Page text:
Ocean general circulation models (GCMs), as part of comprehensive climate models, are extensively used for experimental decadal climate prediction. Understanding the limits of decadal ocean predictability is critical for making progress in these efforts. However, when forced with observed fields at the surface, ocean models develop biases in temperature and salinity. Here, the authors ask two complementary questions related to both decadal prediction and model bias: 1) Can the bias be temporarily reduced and the prediction improved by perturbing the initial conditions? 2) How fast will such initial perturbations grow? To answer these questions, the authors use a realistic ocean GCM and compute temperature and salinity perturbations that reduce the model bias most efficiently during a given time interval. The authors find that to reduce this bias, especially pronounced in the upper ocean above 1000 m, initial perturbations should be imposed in the deep ocean (specifically, in the Southern Ocean). Over 14 yr, a 0.1-K perturbation in the deep ocean can induce a temperature anomaly of several kelvins in the upper ocean, partially reducing the bias. A corollary of these results is that small initialization errors in the deep ocean can produce large errors in the upper-ocean temperature on decadal time scales, which can be interpreted as a decadal predictability barrier associated with ocean dynamics. To study the mechanisms of the perturbation growth, the authors formulate an idealized model describing temperature anomalies in the Southern Ocean. The results indicate that the strong mean meridional temperature gradient in this region enhances the sensitivity of the upper ocean to deep-ocean perturbations through nonnormal dynamics generating pronounced stationary-wave patterns.

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Florian Sévellec
and
Alexey V. Fedorov

Abstract

A salient feature of paleorecords of the last glacial interval in the North Atlantic is pronounced millennial variability, commonly known as Dansgaard–Oeschger events. It is believed that these events are related to variations in the Atlantic meridional overturning circulation and heat transport. Here, the authors formulate a new low-order model, based on the Howard–Malkus loop representation of ocean circulation, capable of reproducing millennial variability and its chaotic dynamics realistically. It is shown that even in this chaotic model changes in the state of the meridional overturning circulation are predictable. Accordingly, the authors define two predictive indices which give accurate predictions for the time the circulation should remain in the on phase and then stay in the subsequent off phase. These indices depend mainly on ocean stratification and describe the linear growth of small perturbations in the system. Thus, monitoring particular indices of the ocean state could help predict a potential shutdown of the overturning circulation.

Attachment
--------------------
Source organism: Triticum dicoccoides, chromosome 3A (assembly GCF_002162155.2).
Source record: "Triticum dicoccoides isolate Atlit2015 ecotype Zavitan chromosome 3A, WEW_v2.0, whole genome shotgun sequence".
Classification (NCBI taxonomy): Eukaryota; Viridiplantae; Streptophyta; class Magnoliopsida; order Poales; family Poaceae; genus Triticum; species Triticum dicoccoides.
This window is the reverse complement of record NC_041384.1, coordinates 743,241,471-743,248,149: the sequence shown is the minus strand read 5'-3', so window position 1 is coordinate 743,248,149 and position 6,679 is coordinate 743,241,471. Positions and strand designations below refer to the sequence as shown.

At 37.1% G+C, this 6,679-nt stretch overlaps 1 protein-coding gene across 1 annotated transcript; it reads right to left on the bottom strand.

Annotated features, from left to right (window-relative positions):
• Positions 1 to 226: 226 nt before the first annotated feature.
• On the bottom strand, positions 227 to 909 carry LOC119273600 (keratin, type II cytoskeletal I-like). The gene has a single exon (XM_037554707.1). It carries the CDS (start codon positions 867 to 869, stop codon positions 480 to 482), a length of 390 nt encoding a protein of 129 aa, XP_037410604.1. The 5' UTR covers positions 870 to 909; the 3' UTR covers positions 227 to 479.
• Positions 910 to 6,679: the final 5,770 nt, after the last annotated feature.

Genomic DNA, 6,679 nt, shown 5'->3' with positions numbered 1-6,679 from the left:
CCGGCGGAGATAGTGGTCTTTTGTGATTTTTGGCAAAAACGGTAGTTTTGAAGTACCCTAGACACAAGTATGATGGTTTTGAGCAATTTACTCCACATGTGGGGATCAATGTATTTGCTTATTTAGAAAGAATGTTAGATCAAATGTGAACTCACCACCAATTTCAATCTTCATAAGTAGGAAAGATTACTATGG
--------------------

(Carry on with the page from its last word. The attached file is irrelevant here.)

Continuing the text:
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Florian Sévellec
and
Alexey V. Fedorov

Abstract

Variations in the strength of the Atlantic meridional overturning circulation (AMOC) are a major potential source of decadal and longer climate variability in the Atlantic. This study analyzes continuous integrations of tangent linear and adjoint versions of an ocean general circulation model [Océan Parallélisé (OPA)] and rigorously shows the existence of a weakly damped oscillatory eigenmode of the AMOC centered in the North Atlantic Ocean and controlled solely by linearized ocean dynamics. In this particular GCM, the mode period is roughly 24 years, its e-folding decay time scale is 40 years, and it is the least-damped oscillatory mode in the system. Its mechanism is related to the westward propagation of large-scale temperature anomalies in the northern Atlantic in the latitudinal band between 30° and 60°N. The westward propagation results from a competition among mean eastward zonal advection, equivalent anomalous westward advection caused by the mean meridional temperature gradient, and westward propagation typical of long baroclinic Rossby waves. The zonal structure of temperature anomalies alternates between a dipole (corresponding to an anomalous AMOC) and anomalies of one sign (yielding no changes in the AMOC). Further, it is shown that the system is nonnormal, which implies that the structure of the least-damped eigenmode of the tangent linear model is different from that of the adjoint model. The “adjoint” mode describes the sensitivity of the system (i.e., it gives the most efficient patterns for exciting the leading eigenmode). An idealized model is formulated to highlight the role of the background meridional temperature gradient in the North Atlantic for the mode mechanism and the system nonnormality.